BBC Earth (Asia) - - Update -

It seems like colour­ing in is a truly an­cient pas­time. An ar­chae­o­log­i­cal dig at a site near Scar­bor­ough, North York­shire, has un­earthed what is be­lieved to be a 10,000-year-old ‘crayon’ made from red ochre, a type of clay con­sist­ing mainly of fer­ric ox­ide.

The area in which the dig took place was al­ready known to be rich in Mesolithic art. A pen­dant dug up in nearby Star Carr in 2015 is the oldest such ob­ject ever dis­cov­ered, while a large num­ber of head­dresses made from red deer antlers have also been found in the area.

Now, a joint team from the Univer­sity of York’s de­part­ments of ar­chae­ol­ogy and physics has been re­spon­si­ble for lo­cat­ing and un­earthing the new ob­ject, found pre­served in peat. It’s a nat­u­rally oc­cur­ring peb­ble, mea­sur­ing 22mm long by 7mm wide, whose end ap­pears to have been sharp­ened to a point – as it would be if it had been used for paint­ing on cave walls or on an­i­mal skins.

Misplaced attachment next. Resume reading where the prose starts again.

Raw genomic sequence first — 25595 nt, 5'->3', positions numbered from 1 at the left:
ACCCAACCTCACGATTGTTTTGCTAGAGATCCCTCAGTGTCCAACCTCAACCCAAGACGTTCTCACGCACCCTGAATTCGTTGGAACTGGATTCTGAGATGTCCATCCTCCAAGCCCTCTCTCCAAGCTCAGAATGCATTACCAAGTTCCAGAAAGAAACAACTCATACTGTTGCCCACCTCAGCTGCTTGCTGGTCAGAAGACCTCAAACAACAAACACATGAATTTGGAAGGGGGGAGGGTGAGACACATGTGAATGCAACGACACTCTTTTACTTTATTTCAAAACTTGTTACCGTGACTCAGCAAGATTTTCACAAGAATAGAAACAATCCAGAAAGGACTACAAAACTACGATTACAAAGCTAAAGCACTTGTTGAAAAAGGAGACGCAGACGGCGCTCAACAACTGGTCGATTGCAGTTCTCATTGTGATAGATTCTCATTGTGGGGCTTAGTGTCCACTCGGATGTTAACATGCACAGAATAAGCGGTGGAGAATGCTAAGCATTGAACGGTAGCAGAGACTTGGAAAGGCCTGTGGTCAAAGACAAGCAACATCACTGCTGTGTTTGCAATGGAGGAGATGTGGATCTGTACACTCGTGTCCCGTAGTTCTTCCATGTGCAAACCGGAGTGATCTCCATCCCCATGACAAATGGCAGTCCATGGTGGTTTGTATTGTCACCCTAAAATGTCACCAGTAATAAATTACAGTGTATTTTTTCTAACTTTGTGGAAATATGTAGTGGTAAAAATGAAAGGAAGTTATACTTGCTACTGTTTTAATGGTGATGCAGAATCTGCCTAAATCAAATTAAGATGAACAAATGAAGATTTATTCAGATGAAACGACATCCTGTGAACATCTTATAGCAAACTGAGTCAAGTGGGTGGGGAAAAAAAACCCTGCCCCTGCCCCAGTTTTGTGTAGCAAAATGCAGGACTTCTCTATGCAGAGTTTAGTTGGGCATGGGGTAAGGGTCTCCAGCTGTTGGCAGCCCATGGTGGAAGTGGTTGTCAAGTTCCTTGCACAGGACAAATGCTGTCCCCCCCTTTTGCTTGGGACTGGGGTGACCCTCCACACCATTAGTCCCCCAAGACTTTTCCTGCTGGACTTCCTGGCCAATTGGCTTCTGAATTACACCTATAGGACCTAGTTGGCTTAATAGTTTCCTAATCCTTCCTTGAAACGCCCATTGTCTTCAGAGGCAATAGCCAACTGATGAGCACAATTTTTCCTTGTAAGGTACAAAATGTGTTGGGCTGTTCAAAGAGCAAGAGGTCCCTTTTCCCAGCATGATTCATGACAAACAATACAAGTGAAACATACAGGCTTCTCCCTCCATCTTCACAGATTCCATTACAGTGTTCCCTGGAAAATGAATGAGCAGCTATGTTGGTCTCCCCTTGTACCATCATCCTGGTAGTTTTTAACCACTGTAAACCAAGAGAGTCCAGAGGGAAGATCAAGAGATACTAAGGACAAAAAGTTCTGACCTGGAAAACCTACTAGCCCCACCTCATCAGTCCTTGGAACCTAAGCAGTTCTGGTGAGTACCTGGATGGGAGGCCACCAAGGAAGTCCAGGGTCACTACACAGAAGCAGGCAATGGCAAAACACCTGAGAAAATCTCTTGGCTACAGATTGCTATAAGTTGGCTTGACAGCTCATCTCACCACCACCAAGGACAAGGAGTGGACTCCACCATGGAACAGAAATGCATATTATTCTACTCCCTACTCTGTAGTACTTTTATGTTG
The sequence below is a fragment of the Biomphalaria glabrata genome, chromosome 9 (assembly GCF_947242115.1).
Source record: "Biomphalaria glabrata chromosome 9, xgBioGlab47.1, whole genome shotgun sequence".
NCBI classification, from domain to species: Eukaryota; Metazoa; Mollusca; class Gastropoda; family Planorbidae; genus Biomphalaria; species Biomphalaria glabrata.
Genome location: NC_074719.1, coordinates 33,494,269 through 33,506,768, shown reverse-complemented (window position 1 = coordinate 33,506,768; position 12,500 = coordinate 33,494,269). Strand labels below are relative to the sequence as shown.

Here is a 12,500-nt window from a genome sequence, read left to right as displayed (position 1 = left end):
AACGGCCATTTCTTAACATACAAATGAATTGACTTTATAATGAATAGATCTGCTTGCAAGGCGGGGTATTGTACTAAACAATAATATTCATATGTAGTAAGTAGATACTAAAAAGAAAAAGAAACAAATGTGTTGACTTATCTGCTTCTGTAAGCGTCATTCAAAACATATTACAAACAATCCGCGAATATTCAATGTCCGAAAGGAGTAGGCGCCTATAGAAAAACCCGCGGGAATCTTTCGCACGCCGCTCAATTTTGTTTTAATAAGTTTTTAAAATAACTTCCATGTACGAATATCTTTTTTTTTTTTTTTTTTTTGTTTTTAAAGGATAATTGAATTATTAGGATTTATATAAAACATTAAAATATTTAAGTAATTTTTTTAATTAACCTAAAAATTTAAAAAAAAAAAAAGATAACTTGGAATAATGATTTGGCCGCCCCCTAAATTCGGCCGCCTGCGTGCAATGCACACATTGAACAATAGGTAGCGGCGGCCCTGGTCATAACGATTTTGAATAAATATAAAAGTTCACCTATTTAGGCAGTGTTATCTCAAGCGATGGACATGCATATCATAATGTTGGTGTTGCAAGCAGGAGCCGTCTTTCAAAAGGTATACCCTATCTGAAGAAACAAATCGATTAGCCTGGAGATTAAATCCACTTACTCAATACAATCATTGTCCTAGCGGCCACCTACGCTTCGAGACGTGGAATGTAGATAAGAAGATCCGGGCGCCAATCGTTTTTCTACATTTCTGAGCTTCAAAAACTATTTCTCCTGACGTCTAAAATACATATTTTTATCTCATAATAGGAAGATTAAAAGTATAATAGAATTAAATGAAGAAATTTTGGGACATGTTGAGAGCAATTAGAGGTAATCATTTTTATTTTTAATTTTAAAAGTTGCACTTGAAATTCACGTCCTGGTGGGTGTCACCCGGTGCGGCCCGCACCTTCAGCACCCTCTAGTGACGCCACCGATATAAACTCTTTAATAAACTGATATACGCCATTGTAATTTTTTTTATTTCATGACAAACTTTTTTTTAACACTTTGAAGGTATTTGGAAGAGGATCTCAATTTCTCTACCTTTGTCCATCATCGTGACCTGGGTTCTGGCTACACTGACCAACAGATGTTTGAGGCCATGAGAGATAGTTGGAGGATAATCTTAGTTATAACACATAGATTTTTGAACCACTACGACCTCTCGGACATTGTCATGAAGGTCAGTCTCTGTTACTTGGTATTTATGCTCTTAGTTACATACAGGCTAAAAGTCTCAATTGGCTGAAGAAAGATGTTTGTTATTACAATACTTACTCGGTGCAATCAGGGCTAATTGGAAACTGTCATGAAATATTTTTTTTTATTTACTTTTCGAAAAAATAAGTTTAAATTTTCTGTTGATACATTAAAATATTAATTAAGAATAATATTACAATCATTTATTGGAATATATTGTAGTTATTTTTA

“Colour was a sig­nif­i­cant part of hunter-gath­erer life and ochre gives you a very vi­brant red colour. It was im­por­tant in the Mesolithic pe­riod and seems to have been used in a num­ber of ways,” said lead au­thor Dr Andy Need­ham. “For me, this is a very sig­nif­i­cant ob­ject and helps us build a big­ger pic­ture of what life was like in the area. It sug­gests it would have been a colour­ful place.”

The Mesolithic crayon is sharper on one end, which sug­gests it was used for draw­ing or colour­ing 25mm

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